Applying for a HMO licence
The process for applying for a HMO licence, or a licence required for a property covered by selective licensing, will vary according to the local authority receiving the application. In most cases, it will be the housing or environmental health department of the local authority that will be responsible for assessing and processing applications.
When applying for a licence, it is useful to bear in mind the following information:
- A separate licence is needed for each property
- A licence will normally last for up to five years
- The landlord can hold the licence or nominate someone else such as a manager of agent (with their agreement) to be the licence holder. Whoever holds the licence, must be the person who is most appropriate person to hold the licence (likely to be the person who receives the rent for the property)
- The licence holder and any manager of the property will have to be considered ‘fit and proper’ and the property will need to meet minimum standards for the licence to be granted
- A licence may not relate to more than one property and is not transferable to a different property, or to a different person.
Failure to apply for a licence required by the Housing Act 2004 is a criminal offence and - following a change in the law in 2015 - landlords can now be punished with an unlimited fine for each offence. Local authorities will frequently look to prosecute landlords who fail to obtain a licence. In addition, charges can also be brought when landlords with a licence fall foul of the HMO Management Regulations 2006. Moreover, the local authority, and in certain circumstances, the tenant, can apply for a repayment order, under which they can reclaim rent paid during the period, up to a maximum of 12 months, in cases where the landlord did not have a licence
If a landlord is suspected of having committed an offence under the Housing Act 2004, their property may be subjected by an inspection conducted by the local authority. In addition, they may be required by the local authority to provide information and evidence pertaining to the property. This will arise before any decision has been made as to whether the landlord or manager should be prosecuted. The information will usually be required by way of a legal notice, which, if ignored, can constitute a separate criminal offence.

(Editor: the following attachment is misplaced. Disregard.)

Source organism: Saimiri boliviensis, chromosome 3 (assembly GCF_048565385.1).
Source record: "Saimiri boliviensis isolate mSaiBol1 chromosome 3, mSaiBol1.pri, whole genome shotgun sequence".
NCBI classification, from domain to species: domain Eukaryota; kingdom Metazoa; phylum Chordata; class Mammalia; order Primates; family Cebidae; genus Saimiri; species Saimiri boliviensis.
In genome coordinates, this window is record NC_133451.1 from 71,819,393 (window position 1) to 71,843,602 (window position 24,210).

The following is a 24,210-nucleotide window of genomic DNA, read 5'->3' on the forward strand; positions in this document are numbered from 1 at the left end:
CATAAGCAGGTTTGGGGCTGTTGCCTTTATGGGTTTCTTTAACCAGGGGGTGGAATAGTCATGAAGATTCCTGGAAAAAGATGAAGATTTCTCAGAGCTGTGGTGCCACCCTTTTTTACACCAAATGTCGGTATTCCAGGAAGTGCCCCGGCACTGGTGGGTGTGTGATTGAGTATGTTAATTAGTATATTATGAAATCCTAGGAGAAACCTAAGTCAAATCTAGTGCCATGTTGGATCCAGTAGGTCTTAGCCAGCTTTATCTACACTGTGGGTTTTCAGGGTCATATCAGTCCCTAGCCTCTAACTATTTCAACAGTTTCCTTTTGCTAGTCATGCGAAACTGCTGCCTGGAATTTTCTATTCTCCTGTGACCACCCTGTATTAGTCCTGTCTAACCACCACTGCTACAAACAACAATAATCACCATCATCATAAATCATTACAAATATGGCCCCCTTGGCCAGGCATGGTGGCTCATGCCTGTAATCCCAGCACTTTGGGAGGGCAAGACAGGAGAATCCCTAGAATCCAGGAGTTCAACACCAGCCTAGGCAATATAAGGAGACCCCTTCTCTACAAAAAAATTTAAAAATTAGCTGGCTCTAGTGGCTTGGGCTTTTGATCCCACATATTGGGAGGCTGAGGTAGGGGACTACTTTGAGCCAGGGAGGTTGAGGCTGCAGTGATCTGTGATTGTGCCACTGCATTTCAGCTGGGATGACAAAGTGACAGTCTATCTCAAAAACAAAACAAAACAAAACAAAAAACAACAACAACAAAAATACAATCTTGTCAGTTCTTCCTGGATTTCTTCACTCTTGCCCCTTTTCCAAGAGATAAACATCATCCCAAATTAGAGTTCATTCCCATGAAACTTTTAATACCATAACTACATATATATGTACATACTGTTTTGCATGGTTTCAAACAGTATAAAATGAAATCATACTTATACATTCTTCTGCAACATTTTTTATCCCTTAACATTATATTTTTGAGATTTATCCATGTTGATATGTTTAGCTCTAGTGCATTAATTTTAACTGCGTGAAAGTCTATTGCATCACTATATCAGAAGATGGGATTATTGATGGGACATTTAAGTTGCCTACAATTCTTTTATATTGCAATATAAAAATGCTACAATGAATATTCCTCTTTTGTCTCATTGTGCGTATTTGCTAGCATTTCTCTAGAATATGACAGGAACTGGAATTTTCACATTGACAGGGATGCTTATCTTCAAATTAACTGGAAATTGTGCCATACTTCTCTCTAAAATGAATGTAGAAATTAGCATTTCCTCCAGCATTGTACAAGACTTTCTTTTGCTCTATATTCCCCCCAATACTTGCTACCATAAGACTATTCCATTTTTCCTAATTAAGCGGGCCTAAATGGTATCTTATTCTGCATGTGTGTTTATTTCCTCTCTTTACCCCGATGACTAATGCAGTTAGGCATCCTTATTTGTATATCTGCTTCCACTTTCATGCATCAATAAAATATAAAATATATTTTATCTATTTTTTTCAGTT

Landlords and managers are also frequently invited to attend interviews under caution as part of the investigatory process. Such interviews will permit the local authority to ask the landlord questions as to why the property has not been licensed. The purpose of an interview under caution is to question a person on their suspected involvement in an offence. As such, interviews are recorded, and answers provided can be referred to in any subsequent proceedings. Independent legal advice should always be sought before attending such interviews.
In cases where criminal proceedings are brought, it may be possible that the landlord or manager in question has a defence. The Housing Act 2004 provides a statutory defence of ‘reasonable excuse’, which, although normally difficult to establish, will mean the landlord or manager is not guilty of an offence - even if they have failed to obtain a licence. Legal advice will need to be taken by those charged to determine if such a defence exists.
Although failing to obtain a licence without reasonable excuse is a criminal offence, it is important to note that not all cases result in a court appearance and a criminal conviction. Stephensons are regularly instructed by landlords and managers throughout all stages of the enforcement process, and have an accomplished record of resolving cases without the need for the criminal proceedings before a Magistrates’ Court.